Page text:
Not only is cinnamon at the center of many baked goods, but can be found in the supplement aisle as well. How do cinnamon pills, powders, and other supplements stack up against cinnamon used in foods, and what is their risk for miscarriage?
Though it is recommended to avoid taking large amounts of cinnamon while pregnant, including using cinnamon supplements, pills, and cinnamon oil, there is no evidence to show cinnamon leads to miscarriage. Rather, using large amounts of cinnamon can have other health ramifications.
I will break down the science behind cinnamons effects during pregnancy, as well as potential limits for how much cinnamon is safe.
Can Cinnamon Cause a Miscarriage?
If you are a baker or even just a fan of this wintery and warming spice, then the chance is you have already read our article on cinnamon’s overall safety. As we discussed in that article, cinnamon is safe when eaten in moderation, such as in foods and drinks, but might be harmful if used in large amounts.
As with many other herbs and spices, many women wonder whether the safety cautions surrounding cinnamon mean that the spice can cause miscarriage.
There are rumors that taking large amounts of cinnamon is one way to induce either labor or miscarriage. Currently, there is no scientific evidence that cinnamon induces labor or miscarriage (source: CCRM Fertility). This goes for all forms of cinnamon, including pills, supplements/powder, and cinnamon oil.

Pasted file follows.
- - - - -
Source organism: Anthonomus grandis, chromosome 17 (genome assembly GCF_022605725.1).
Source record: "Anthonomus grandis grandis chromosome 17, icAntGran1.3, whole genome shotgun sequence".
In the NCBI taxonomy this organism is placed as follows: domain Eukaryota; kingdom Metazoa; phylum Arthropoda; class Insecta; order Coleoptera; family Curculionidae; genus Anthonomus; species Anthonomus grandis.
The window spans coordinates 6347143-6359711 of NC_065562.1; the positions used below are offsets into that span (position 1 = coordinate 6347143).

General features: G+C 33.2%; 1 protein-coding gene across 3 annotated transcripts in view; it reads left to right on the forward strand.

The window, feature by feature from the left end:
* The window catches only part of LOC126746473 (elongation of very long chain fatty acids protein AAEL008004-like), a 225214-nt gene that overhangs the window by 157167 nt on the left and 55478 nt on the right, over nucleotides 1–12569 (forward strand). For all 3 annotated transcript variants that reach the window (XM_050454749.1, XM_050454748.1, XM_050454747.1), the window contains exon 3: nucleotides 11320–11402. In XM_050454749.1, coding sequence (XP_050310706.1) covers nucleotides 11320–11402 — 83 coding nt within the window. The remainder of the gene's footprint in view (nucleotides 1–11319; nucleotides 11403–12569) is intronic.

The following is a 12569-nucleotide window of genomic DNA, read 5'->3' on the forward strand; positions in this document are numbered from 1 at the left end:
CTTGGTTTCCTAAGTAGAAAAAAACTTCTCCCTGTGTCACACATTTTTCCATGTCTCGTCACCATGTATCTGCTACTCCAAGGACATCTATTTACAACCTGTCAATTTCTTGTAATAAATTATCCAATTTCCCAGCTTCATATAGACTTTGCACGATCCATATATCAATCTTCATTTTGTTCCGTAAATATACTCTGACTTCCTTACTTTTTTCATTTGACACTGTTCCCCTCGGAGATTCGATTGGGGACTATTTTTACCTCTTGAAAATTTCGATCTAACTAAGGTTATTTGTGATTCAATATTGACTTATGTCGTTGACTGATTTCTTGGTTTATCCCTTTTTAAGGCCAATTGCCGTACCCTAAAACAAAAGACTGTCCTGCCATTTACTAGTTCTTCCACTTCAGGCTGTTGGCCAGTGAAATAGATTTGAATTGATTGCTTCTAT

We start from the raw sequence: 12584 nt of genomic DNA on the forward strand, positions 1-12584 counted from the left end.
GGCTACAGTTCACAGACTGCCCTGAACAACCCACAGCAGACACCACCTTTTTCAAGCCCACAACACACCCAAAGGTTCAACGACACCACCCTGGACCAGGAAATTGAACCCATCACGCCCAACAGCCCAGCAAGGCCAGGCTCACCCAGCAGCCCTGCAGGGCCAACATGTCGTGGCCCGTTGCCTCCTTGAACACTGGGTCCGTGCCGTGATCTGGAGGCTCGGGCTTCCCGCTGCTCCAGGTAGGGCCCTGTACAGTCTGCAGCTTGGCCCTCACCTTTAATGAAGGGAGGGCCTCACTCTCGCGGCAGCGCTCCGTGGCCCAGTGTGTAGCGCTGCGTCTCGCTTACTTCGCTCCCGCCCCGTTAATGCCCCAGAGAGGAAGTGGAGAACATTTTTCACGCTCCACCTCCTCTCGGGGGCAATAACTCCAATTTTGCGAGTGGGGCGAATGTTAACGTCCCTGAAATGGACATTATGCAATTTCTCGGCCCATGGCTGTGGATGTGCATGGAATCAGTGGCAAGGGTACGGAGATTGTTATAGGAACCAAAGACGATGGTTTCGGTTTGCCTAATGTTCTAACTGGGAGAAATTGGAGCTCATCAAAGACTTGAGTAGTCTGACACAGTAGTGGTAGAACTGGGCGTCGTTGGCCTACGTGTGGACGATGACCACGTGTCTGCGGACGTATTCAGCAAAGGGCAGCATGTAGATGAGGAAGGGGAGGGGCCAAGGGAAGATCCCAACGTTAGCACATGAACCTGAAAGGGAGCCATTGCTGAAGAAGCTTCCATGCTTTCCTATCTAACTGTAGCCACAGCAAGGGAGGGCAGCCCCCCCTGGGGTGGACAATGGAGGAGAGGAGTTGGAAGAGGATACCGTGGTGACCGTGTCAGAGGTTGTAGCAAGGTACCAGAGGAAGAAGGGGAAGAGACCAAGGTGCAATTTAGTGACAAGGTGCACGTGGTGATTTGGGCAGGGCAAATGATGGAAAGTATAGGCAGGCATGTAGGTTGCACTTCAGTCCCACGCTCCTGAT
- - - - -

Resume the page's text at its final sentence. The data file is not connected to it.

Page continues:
Cinnamon tea also raises eyebrows, as it can be unclear how much cinnamon is in your cup of brew. However, most cinnamon-containing teas use cinnamon as part of a spice blend and so very little actual cinnamon makes it into your drink. For this reason, cinnamon teas are safe to drink during pregnancy.
Some women also wonder whether the type of cinnamon makes a difference. Cassia cinnamon contains a compound called coumarin, which can harm the liver when routinely used in large (greater than 6 grams daily) amounts (source: WebMD).
Though this is one reason to avoid taking large amounts of cinnamon, it is not related to miscarriage.
How Much Cinnamon Could Cause a Miscarriage?
Since cinnamon is not known to cause labor or miscarriage, is there even an upper limit to how much is safe?
The short answer is yes.
As I mentioned above, taking large amounts of cinnamon regularly can be harmful to your liver. These effects were seen when people took more than 6 grams of cinnamon on a regular basis (source: WebMD).
The 6-gram amount is more than would typically be found in foods. A single teaspoon of powdered cinnamon (like the stuff found on your spice rack) is just under 3 grams.
For this reason, it is recommended to limit cinnamon to the amounts typically found in foods. So although large amounts of cinnamon may not have any effect on uterine conditions or delivery, it is still safest for your overall health to avoid taking large amounts of the seasoning, both when pregnant and not.
When enjoyed in moderation and used in amounts typically found in foods, cinnamon keeps its place on the list of safe spices during pregnancy. Though they aren’t likely to lead to miscarriage, large amounts of cinnamon, cinnamon supplements, and cinnamon oil should be avoided.
Curious about the other spices in your kitchen cabinets? Check out these articles to learn more: